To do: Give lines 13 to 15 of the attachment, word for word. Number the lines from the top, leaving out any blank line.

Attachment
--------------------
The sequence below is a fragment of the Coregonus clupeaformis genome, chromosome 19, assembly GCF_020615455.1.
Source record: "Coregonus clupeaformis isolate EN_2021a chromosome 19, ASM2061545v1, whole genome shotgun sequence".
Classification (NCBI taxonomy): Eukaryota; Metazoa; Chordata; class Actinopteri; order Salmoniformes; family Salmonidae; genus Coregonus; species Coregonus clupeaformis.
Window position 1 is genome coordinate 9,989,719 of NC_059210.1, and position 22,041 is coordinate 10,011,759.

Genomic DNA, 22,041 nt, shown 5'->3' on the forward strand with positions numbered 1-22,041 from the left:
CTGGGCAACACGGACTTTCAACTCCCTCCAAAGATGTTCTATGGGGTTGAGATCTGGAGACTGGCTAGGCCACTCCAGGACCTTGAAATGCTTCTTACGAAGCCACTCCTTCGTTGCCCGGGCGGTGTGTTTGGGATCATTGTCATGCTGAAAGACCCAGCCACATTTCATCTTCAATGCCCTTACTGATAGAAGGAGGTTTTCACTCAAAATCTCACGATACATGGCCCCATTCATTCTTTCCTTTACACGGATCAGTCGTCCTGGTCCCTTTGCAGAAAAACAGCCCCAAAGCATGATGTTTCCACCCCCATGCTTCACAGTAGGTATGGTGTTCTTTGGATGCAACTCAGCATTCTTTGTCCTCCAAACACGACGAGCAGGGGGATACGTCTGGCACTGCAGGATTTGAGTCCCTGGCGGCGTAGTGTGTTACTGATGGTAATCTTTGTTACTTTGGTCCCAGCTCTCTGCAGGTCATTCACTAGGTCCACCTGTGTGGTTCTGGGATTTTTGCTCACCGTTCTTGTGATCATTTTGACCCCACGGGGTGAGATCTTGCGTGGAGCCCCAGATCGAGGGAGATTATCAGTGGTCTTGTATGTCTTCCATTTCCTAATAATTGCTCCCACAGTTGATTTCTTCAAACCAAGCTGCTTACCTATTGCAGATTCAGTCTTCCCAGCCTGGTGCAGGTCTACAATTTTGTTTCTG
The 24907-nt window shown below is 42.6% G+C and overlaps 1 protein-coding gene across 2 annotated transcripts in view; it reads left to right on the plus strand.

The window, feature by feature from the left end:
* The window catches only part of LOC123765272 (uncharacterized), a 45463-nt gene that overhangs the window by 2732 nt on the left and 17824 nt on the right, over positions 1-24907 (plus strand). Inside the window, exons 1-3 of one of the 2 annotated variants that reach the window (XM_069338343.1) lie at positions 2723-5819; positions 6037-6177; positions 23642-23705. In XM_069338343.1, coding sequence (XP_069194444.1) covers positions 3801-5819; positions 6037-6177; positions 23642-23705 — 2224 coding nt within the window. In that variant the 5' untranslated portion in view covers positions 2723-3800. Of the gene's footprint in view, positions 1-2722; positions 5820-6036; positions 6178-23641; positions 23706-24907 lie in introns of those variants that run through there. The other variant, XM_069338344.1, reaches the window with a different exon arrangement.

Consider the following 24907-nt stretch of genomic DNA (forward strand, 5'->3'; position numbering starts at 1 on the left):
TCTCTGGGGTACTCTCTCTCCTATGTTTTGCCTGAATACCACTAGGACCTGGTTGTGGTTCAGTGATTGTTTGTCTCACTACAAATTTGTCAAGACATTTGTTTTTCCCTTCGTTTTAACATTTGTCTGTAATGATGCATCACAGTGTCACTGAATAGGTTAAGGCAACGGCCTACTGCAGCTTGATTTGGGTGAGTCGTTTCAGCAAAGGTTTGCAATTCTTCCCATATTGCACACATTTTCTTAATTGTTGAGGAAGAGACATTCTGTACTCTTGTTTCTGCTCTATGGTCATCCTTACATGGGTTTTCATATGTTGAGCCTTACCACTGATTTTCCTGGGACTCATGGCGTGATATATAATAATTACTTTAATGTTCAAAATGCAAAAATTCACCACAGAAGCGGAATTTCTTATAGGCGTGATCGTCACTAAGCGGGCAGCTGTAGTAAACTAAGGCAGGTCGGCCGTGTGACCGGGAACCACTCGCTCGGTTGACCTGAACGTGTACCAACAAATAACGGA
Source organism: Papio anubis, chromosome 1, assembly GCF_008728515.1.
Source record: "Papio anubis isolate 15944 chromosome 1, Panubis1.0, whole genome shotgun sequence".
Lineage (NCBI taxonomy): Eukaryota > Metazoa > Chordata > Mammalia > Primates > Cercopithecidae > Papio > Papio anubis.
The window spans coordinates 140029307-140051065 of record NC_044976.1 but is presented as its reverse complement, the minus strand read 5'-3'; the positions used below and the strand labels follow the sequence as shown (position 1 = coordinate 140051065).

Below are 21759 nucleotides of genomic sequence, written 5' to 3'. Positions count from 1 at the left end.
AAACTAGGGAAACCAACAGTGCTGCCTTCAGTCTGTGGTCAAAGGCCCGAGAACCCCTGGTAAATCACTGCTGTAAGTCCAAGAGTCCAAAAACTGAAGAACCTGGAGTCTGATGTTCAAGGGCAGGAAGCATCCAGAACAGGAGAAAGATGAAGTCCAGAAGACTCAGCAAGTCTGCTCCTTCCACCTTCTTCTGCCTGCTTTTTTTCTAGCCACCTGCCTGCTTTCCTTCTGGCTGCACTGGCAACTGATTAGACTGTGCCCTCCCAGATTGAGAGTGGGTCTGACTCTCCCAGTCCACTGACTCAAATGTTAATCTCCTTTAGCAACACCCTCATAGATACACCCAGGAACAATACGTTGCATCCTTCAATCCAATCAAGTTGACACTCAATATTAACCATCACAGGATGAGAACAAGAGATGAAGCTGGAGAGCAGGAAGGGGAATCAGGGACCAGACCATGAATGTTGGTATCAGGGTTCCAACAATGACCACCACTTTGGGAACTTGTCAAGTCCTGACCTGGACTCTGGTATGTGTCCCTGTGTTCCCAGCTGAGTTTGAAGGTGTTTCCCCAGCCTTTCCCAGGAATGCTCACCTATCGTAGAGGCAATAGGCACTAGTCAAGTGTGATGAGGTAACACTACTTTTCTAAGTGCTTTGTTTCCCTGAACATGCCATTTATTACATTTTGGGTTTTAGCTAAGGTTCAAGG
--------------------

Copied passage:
Source record: "Papio anubis isolate 15944 chromosome 1, Panubis1.0, whole genome shotgun sequence".
Lineage (NCBI taxonomy): Eukaryota > Metazoa > Chordata > Mammalia > Primates > Cercopithecidae > Papio > Papio anubis.
The window spans coordinates 140029307-140051065 of record NC_044976.1 but is presented as its reverse complement, the minus strand read 5'-3'; the positions used below and the strand labels follow the sequence as shown (position 1 = coordinate 140051065).